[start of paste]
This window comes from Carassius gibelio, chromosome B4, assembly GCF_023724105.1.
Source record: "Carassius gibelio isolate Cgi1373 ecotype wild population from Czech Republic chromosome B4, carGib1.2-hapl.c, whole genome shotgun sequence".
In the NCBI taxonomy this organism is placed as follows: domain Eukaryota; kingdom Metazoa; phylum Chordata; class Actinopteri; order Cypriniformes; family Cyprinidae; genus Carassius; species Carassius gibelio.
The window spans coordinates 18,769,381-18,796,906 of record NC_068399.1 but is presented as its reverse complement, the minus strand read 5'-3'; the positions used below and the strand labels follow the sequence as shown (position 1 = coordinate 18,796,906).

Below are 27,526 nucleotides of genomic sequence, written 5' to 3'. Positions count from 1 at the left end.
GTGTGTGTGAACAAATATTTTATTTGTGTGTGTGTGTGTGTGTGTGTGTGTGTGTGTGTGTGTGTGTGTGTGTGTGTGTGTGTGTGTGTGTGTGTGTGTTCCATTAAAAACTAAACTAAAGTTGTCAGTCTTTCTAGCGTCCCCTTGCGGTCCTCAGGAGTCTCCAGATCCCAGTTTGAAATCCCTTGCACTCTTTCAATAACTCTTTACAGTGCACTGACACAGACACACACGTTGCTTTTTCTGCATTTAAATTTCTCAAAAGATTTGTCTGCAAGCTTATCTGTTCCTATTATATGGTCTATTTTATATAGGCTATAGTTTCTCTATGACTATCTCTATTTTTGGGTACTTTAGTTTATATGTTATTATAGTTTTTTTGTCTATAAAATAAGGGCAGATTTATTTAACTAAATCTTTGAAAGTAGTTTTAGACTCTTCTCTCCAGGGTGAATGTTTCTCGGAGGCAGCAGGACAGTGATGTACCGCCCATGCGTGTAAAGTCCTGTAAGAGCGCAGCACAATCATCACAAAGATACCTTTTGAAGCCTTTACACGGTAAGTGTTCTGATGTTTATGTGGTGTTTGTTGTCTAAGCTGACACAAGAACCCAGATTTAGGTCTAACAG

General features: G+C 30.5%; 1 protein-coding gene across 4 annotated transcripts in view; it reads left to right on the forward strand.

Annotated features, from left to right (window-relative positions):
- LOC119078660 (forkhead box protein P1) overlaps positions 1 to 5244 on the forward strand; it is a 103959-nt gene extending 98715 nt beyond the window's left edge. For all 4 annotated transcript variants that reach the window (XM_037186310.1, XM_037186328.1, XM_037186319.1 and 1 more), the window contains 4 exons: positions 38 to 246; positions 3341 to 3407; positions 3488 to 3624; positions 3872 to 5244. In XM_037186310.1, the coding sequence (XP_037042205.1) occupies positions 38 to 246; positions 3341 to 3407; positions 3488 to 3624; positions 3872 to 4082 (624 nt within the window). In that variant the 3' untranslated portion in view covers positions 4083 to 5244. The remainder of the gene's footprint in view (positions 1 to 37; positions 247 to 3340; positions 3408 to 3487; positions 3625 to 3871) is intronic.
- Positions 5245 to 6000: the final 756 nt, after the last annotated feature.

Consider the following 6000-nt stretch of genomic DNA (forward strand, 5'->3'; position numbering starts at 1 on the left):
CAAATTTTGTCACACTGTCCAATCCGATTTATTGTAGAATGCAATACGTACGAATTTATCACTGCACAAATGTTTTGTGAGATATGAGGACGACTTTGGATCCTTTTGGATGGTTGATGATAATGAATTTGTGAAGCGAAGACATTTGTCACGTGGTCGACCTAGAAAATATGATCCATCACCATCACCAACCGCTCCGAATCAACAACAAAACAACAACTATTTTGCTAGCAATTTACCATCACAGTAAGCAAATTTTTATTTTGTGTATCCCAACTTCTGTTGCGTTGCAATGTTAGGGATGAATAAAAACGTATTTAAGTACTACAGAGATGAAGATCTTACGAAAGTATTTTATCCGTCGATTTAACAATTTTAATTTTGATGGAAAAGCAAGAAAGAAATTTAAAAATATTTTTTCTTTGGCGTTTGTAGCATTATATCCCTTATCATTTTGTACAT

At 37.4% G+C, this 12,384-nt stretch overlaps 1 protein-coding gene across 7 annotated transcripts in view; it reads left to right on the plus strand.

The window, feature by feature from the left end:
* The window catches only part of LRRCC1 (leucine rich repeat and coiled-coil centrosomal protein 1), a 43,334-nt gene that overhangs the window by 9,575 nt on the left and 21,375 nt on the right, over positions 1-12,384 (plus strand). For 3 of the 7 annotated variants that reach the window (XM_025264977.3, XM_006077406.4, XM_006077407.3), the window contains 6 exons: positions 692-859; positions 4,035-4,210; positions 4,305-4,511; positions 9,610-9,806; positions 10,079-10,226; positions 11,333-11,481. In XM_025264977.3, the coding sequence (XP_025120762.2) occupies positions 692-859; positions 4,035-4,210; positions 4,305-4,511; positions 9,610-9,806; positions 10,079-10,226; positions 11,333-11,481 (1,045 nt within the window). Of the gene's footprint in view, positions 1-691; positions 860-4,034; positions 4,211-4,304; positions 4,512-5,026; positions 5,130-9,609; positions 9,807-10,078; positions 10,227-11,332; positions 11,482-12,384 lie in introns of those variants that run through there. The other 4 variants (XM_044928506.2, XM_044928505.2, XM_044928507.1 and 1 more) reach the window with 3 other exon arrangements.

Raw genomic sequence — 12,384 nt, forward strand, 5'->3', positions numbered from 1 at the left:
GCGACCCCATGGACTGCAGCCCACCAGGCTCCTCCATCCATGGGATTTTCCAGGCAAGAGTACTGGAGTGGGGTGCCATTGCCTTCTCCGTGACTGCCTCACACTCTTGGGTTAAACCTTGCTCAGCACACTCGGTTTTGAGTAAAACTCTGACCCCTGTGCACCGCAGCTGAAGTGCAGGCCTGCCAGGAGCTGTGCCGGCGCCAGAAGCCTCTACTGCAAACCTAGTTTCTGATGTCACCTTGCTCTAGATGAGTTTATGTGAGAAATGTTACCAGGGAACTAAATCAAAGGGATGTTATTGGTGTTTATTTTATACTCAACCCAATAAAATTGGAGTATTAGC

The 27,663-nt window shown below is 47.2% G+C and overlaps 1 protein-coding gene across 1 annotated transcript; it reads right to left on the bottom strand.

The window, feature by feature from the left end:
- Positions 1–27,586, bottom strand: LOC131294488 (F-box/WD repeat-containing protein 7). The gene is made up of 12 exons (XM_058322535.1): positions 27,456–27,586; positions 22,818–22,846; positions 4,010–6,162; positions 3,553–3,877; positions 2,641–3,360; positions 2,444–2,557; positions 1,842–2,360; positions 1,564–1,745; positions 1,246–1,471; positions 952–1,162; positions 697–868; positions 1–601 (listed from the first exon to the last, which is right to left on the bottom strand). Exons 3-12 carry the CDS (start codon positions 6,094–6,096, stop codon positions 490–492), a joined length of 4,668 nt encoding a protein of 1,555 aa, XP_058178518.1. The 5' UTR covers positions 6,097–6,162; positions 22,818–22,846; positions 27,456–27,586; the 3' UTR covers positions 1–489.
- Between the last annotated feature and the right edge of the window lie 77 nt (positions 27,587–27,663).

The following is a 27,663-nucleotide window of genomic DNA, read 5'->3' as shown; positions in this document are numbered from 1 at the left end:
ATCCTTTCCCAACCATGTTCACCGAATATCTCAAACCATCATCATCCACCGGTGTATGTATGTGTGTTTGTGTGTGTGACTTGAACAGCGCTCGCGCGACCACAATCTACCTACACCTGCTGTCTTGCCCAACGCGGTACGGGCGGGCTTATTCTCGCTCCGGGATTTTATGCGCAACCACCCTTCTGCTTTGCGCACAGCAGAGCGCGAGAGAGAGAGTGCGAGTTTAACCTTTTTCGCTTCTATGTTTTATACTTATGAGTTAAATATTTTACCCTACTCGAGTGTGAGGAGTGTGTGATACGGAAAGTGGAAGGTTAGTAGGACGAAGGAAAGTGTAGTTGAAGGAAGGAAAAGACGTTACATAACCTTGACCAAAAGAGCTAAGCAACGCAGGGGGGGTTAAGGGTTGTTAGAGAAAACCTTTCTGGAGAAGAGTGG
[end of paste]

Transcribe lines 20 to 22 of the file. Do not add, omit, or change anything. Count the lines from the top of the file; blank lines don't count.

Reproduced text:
- Positions 1–27,586, bottom strand: LOC131294488 (F-box/WD repeat-containing protein 7). The gene is made up of 12 exons (XM_058322535.1): positions 27,456–27,586; positions 22,818–22,846; positions 4,010–6,162; positions 3,553–3,877; positions 2,641–3,360; positions 2,444–2,557; positions 1,842–2,360; positions 1,564–1,745; positions 1,246–1,471; positions 952–1,162; positions 697–868; positions 1–601 (listed from the first exon to the last, which is right to left on the bottom strand). Exons 3-12 carry the CDS (start codon positions 6,094–6,096, stop codon positions 490–492), a joined length of 4,668 nt encoding a protein of 1,555 aa, XP_058178518.1. The 5' UTR covers positions 6,097–6,162; positions 22,818–22,846; positions 27,456–27,586; the 3' UTR covers positions 1–489.
- Between the last annotated feature and the right edge of the window lie 77 nt (positions 27,587–27,663).

The following is a 27,663-nucleotide window of genomic DNA, read 5'->3' as shown; positions in this document are numbered from 1 at the left end: